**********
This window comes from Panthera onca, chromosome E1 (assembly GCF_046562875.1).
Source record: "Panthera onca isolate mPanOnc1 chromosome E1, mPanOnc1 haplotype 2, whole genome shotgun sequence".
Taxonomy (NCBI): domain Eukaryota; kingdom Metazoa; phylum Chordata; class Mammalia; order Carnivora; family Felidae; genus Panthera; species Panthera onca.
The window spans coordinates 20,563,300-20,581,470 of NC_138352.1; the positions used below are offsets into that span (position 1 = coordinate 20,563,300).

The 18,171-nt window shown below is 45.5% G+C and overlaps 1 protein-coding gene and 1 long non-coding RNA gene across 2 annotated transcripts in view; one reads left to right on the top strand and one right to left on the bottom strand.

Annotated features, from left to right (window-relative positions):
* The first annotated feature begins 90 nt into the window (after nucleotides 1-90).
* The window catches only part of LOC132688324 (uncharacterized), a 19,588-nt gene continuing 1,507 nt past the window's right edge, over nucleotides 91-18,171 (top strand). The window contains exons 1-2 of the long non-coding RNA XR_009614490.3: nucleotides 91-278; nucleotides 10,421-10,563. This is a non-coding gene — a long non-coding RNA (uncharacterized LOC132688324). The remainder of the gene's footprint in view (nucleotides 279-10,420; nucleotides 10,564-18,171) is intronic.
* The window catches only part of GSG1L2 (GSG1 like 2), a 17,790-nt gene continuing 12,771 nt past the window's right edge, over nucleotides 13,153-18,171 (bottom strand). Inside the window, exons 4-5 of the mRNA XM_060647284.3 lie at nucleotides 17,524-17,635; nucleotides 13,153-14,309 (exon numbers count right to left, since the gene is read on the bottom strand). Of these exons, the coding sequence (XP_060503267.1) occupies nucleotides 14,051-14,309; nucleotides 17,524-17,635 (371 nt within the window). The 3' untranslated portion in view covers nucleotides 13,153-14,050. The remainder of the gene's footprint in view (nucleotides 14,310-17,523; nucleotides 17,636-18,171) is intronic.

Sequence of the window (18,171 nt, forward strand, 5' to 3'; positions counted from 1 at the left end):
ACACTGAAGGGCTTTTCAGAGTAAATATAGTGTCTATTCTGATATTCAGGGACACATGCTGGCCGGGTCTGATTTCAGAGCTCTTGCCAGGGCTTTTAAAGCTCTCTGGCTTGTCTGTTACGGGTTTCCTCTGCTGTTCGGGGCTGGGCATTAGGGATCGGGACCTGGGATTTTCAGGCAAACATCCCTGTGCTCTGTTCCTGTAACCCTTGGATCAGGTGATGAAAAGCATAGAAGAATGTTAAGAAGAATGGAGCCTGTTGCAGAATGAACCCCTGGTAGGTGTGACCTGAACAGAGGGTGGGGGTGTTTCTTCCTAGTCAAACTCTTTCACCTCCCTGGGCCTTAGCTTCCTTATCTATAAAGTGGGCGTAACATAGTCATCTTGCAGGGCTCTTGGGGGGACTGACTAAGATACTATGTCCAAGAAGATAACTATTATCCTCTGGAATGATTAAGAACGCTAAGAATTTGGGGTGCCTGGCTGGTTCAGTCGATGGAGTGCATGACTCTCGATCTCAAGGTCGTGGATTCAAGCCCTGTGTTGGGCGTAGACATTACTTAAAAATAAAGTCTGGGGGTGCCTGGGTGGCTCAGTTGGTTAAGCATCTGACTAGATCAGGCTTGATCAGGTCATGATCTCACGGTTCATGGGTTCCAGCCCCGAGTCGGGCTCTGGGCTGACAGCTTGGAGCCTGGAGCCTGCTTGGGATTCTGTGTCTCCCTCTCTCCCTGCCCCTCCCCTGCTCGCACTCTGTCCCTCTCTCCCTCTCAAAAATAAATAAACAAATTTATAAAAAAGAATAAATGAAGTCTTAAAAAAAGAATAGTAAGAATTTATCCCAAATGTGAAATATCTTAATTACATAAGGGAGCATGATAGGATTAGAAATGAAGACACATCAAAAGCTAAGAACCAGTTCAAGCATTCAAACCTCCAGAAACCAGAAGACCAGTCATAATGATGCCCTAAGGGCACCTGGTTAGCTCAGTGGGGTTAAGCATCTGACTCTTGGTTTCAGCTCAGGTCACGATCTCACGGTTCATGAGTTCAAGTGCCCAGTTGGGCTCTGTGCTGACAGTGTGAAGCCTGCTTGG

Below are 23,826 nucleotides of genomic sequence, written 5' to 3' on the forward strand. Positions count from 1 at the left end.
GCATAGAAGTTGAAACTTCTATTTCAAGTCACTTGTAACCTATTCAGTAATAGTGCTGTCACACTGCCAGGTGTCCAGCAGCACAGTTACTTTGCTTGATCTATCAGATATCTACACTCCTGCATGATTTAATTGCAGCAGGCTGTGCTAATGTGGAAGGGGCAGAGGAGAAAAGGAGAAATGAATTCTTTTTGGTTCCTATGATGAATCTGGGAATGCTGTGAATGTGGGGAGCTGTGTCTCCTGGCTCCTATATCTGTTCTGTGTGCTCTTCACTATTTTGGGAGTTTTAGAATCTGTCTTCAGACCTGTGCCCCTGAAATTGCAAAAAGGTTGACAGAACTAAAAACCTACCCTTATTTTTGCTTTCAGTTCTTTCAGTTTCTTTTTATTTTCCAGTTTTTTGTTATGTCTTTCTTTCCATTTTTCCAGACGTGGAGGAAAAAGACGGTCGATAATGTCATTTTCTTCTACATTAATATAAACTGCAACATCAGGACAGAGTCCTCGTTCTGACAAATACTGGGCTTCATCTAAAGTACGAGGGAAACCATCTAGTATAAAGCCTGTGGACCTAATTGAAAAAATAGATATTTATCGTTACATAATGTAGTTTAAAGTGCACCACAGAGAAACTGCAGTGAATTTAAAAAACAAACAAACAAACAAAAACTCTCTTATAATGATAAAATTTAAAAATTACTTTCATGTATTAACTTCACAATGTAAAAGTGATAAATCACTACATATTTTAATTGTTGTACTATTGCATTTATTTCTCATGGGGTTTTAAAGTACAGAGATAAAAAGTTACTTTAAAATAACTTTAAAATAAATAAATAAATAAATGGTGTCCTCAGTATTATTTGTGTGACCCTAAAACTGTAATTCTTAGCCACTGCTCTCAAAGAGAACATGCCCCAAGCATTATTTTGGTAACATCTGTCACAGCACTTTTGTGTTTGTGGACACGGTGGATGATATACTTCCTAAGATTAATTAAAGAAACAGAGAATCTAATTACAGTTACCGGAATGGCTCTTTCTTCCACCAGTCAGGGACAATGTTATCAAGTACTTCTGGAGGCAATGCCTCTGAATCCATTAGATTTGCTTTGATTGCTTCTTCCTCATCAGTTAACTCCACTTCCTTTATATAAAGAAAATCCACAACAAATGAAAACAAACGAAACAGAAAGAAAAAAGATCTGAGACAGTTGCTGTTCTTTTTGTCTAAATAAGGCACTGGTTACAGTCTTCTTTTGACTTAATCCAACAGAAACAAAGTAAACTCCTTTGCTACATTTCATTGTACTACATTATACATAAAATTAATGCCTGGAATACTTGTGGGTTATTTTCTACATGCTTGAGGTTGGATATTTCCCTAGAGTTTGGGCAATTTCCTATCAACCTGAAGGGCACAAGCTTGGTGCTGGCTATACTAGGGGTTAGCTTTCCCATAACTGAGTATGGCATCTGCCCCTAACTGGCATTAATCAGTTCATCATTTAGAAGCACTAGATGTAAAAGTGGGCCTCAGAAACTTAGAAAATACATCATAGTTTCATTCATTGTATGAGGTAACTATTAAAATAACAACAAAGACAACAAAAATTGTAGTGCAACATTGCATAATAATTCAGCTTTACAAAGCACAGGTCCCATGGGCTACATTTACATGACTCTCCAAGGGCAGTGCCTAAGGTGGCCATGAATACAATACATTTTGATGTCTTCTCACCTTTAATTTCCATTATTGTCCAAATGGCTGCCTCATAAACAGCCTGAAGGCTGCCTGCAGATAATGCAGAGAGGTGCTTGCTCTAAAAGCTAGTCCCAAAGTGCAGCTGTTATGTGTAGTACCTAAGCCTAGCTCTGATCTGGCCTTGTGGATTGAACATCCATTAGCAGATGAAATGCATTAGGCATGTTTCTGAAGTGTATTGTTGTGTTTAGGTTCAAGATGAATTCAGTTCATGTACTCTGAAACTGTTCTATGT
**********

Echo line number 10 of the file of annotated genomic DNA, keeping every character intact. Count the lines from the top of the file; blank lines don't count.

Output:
Sequence of the window (18,171 nt, forward strand, 5' to 3'; positions counted from 1 at the left end):